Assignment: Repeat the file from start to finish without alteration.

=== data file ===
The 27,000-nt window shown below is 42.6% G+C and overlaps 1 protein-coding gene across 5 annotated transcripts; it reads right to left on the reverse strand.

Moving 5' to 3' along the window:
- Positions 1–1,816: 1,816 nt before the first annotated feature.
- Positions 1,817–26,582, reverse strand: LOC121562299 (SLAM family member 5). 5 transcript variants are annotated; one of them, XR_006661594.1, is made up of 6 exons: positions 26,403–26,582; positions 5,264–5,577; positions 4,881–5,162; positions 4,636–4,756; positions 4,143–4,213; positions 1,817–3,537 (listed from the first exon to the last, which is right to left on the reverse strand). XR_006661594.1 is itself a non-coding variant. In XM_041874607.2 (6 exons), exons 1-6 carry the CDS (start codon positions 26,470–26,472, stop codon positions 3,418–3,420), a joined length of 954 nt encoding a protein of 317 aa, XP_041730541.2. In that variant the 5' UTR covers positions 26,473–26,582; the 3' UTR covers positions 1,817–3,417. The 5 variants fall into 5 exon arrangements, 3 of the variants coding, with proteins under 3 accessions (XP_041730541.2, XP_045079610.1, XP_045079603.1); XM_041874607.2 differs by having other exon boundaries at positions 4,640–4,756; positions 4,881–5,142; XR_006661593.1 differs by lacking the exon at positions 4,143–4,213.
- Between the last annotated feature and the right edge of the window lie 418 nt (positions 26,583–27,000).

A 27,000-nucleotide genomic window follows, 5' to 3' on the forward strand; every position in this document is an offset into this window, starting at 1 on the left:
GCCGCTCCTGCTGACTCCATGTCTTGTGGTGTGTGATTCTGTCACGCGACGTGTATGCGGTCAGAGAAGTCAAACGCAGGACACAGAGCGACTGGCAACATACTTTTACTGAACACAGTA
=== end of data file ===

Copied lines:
The 27,000-nt window shown below is 42.6% G+C and overlaps 1 protein-coding gene across 5 annotated transcripts; it reads right to left on the reverse strand.

Moving 5' to 3' along the window:
- Positions 1–1,816: 1,816 nt before the first annotated feature.
- Positions 1,817–26,582, reverse strand: LOC121562299 (SLAM family member 5). 5 transcript variants are annotated; one of them, XR_006661594.1, is made up of 6 exons: positions 26,403–26,582; positions 5,264–5,577; positions 4,881–5,162; positions 4,636–4,756; positions 4,143–4,213; positions 1,817–3,537 (listed from the first exon to the last, which is right to left on the reverse strand). XR_006661594.1 is itself a non-coding variant. In XM_041874607.2 (6 exons), exons 1-6 carry the CDS (start codon positions 26,470–26,472, stop codon positions 3,418–3,420), a joined length of 954 nt encoding a protein of 317 aa, XP_041730541.2. In that variant the 5' UTR covers positions 26,473–26,582; the 3' UTR covers positions 1,817–3,417. The 5 variants fall into 5 exon arrangements, 3 of the variants coding, with proteins under 3 accessions (XP_041730541.2, XP_045079610.1, XP_045079603.1); XM_041874607.2 differs by having other exon boundaries at positions 4,640–4,756; positions 4,881–5,142; XR_006661593.1 differs by lacking the exon at positions 4,143–4,213.
- Between the last annotated feature and the right edge of the window lie 418 nt (positions 26,583–27,000).

A 27,000-nucleotide genomic window follows, 5' to 3' on the forward strand; every position in this document is an offset into this window, starting at 1 on the left:
GCCGCTCCTGCTGACTCCATGTCTTGTGGTGTGTGATTCTGTCACGCGACGTGTATGCGGTCAGAGAAGTCAAACGCAGGACACAGAGCGACTGGCAACATACTTTTACTGAACACAGTA